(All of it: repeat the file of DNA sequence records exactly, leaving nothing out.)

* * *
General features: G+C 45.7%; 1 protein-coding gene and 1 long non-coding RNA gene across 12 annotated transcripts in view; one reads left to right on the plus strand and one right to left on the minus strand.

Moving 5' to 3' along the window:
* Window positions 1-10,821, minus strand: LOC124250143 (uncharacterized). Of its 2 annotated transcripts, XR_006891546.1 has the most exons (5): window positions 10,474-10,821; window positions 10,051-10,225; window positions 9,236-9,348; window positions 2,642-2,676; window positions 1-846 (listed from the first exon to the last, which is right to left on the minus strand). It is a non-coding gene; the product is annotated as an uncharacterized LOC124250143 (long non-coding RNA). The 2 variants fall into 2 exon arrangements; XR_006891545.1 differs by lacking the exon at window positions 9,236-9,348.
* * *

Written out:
General features: G+C 45.7%; 1 protein-coding gene and 1 long non-coding RNA gene across 12 annotated transcripts in view; one reads left to right on the plus strand and one right to left on the minus strand.

Moving 5' to 3' along the window:
* Window positions 1-10,821, minus strand: LOC124250143 (uncharacterized). Of its 2 annotated transcripts, XR_006891546.1 has the most exons (5): window positions 10,474-10,821; window positions 10,051-10,225; window positions 9,236-9,348; window positions 2,642-2,676; window positions 1-846 (listed from the first exon to the last, which is right to left on the minus strand). It is a non-coding gene; the product is annotated as an uncharacterized LOC124250143 (long non-coding RNA). The 2 variants fall into 2 exon arrangements; XR_006891545.1 differs by lacking the exon at window positions 9,236-9,348.